Jordan Peterson and Jesus?
Many of my friends are fans of Jordan Peterson. They appreciate his pragmatic and inspiring call, particularly to men, to take responsibility for themselves, and become agents of good. “No matter how bad a situation is, you can make it worse.” This is a good mantra. He speaks passionately, to the point of being choked up. I appreciate his deep desire to speak the truth, and I love some of the archetypal inferences on human psychology that he’s been describing in his examination of Genesis in his current lecture series. But the examination of Biblical morality and human psychology cannot end with Genesis. In fact it ought not to even begin with Genesis. Properly, it begins with Jesus, who IS the Truth. Jesus is the Truth personally revealed. A commitment to Truth is a commitment to a living person. Following him requires daily meditation on who he is, who we are to him, and what he did in the first century as recorded in the New Testament.
What About the Prophets?
Jesus follows in a long line of Hebrew prophets who spoke out against the organization of human sinfulness in unjust power structures. He went around challenging these power structures and creating a new way of thinking and being which he announced as the Kingdom of God. I agree with much of Peterson’s examination of how sin began with Adam and Eve and self-consciousness, but Peterson overemphasizes the role of the individual in the shaping of society in my opinion. The individual speaking truth is his main hope as far as I can tell. I really do appreciate this perspective. When I was younger, heavily influenced by the elite Marxist intelligencia that Peterson thoroughly condemns, I was convinced that I ought to lead the revolution (hopefully nonviolently) in some way, shape or form; but I experienced a conversion. I was converted to a commitment to the Church. I chose a community of transformation over an ideological movement because I realized that no matter what the laws might say, real change is a matter of the human heart. Societal change would only occur with the transformation of millions if not billions of individual hearts, and God’s chosen means of that transformation was the Church—a community committed to the in-breaking Kingdom of God. In this regard I agree with Peterson, however, the heart that Jesus compels me to have is so heavy with compassion and grace for the poor and powerless–the outcast and the stranger–that I cannot help but sympathize and even mobilize with the social justice movements in our society that cry out with the voice of the Hebrew prophets and, dare I say, the voice of the Lord. Peterson would disagree with this conclusion.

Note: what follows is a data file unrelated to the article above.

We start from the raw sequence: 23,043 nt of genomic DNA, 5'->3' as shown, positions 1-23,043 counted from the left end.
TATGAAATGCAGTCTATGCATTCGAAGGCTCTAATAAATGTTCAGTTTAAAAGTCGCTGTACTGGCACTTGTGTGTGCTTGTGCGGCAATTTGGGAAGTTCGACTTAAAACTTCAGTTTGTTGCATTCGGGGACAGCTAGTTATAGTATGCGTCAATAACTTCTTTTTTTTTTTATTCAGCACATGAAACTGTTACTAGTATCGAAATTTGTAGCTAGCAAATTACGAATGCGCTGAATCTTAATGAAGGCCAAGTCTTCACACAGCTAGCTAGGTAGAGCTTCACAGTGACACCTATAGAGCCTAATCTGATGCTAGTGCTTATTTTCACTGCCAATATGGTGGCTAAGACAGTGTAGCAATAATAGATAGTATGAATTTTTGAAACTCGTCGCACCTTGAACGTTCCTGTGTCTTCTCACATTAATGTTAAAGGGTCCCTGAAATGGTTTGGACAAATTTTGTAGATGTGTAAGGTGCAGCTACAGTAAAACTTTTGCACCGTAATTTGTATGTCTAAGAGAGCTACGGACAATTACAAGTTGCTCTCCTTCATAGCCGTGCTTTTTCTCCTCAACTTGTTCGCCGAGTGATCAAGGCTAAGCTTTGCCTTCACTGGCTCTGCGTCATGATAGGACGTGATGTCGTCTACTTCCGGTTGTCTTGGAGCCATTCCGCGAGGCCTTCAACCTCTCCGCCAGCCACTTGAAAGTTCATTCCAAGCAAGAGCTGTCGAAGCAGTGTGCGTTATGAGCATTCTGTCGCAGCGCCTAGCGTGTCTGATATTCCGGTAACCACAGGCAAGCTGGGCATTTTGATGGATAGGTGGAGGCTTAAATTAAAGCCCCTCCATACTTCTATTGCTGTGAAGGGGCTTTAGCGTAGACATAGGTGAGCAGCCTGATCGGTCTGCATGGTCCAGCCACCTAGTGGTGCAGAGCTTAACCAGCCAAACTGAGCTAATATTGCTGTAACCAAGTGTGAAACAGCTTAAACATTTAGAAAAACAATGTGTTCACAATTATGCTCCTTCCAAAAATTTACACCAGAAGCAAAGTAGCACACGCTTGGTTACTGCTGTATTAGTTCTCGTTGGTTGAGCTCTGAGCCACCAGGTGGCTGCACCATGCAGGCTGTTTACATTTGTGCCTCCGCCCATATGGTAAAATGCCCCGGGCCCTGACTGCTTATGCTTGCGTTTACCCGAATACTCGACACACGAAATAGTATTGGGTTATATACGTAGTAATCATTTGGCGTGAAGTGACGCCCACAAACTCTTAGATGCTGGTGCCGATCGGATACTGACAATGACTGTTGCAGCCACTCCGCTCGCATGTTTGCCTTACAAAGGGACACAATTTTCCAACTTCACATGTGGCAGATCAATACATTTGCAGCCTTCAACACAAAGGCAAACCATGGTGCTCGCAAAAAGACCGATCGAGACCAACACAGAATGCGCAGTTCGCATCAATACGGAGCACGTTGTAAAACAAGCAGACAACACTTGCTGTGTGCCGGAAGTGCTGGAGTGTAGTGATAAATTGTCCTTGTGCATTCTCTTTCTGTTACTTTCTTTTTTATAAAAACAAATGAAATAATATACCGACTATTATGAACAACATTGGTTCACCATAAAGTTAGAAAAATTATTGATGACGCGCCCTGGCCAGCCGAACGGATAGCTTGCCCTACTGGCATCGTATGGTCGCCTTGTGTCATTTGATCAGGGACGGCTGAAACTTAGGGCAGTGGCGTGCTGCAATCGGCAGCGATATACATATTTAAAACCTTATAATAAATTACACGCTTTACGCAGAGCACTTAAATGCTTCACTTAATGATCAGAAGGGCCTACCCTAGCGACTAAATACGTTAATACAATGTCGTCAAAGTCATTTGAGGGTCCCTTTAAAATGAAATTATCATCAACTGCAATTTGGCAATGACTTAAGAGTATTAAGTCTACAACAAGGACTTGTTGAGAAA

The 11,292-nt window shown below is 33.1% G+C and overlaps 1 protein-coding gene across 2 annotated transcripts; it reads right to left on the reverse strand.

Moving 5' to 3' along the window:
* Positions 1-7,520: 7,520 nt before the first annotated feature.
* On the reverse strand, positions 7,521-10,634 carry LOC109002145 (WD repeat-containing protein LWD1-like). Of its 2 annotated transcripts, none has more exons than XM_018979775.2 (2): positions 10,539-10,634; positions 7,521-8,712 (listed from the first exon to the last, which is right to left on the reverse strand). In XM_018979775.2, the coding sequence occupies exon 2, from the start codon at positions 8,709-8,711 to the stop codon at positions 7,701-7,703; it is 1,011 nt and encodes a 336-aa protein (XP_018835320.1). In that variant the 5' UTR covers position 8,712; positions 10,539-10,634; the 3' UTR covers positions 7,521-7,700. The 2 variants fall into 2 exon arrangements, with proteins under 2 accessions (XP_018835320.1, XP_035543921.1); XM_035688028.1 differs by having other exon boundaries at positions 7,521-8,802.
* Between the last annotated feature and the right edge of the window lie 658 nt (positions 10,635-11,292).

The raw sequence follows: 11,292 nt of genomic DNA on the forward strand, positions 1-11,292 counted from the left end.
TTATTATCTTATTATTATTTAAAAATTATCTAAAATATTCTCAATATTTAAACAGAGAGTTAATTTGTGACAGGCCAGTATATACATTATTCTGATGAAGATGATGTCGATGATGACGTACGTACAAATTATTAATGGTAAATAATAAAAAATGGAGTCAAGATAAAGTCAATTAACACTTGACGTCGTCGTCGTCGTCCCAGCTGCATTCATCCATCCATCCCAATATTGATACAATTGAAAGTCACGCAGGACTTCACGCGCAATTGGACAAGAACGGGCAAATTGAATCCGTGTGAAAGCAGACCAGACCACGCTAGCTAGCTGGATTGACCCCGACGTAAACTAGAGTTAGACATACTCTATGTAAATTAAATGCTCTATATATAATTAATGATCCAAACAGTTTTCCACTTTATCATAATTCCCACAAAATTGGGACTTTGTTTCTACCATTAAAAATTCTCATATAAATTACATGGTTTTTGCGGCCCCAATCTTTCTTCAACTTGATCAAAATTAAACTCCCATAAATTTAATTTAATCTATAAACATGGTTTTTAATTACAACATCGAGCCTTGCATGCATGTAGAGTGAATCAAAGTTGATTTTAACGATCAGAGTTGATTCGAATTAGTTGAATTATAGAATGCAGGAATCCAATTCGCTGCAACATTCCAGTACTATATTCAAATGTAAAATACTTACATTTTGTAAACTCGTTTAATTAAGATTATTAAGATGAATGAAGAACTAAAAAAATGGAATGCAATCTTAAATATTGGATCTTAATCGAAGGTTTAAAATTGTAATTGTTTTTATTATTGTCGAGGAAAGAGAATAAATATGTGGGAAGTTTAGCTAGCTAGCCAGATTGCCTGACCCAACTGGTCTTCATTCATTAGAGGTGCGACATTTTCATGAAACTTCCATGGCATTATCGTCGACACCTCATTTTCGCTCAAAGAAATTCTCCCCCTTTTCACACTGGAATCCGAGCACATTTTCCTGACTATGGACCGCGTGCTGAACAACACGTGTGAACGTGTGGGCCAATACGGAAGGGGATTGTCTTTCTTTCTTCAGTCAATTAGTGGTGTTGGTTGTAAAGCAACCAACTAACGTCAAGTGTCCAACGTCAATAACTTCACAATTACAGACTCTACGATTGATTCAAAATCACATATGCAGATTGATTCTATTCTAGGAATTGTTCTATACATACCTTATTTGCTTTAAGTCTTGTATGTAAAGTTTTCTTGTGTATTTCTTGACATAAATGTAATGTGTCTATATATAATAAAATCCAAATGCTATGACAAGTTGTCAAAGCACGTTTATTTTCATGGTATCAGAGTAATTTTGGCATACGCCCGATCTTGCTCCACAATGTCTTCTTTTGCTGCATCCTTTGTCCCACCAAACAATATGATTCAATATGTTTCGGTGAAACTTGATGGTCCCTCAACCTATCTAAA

These movements have many, many faults. Our participation at various levels with them requires our utmost creativity and resolve. We need daily discernment and much dialogue to effectively maintain our difference as Christ followers in the slough of bitter ideology that dominates the discourse and the practices of many (but certainly not all) who work for justice. I am still convinced, as I was when I was converted (now 15 years ago) from Marx’s revolution to Jesus’ revelation, that the best alternative for the world is the Church. We need to be committed to the reality that Jesus revealed and is revealing in himself. Our calling as the Church is to relate to each other and to our neighbors in a way that condemns and conquers the enmity of the world. This is third way thinking that prejudices peace and justice without using the weapons of the world—violence, coercion and hate. We are empowered to do this by a Holy Spirit who grows in each of us abundant love, joy, peace, patience, kindness, goodness, faithfulness, gentleness, and self-control.
Individuals Can’t Get all the Credit (and Blame)
Let us not be convinced by Peterson’s elevation of individual choice and truth as a means of salvation, as if preventing another Pol Pot or Stalin is the only thing we live for. I am not compelled by Peterson’s pragmatism. He assumes that history’s alternatives are limited to what governments and markets have done. The threat of human wickedness is not a new reality. The 20th century provided a horrifyingly powerful accelerant to the fire of human evil with the development of catastrophic technology, but it didn’t reveal a new facet of humanity; it magnified the old. It’s as old as Genesis (I think Peterson and I agree about this too–I love his common refrain in the Genesis lectures, “These people who wrote this [Genesis] were not dumb. They were bloody brilliant!”) But I do disagree that we should believe that individuals are powerful enough to do as much evil as we have done if they were not organized in a system greater than themselves. As early as the age of the prophets in Hebrew scripture, the trend of the rich to organize against the poor was decried justly, and with the authority of God. Our individual evils have the capacity to coalesce and metastasize in unpredictable ways. Individual self reflection is absolutely necessary, yes, but there is more to it than that.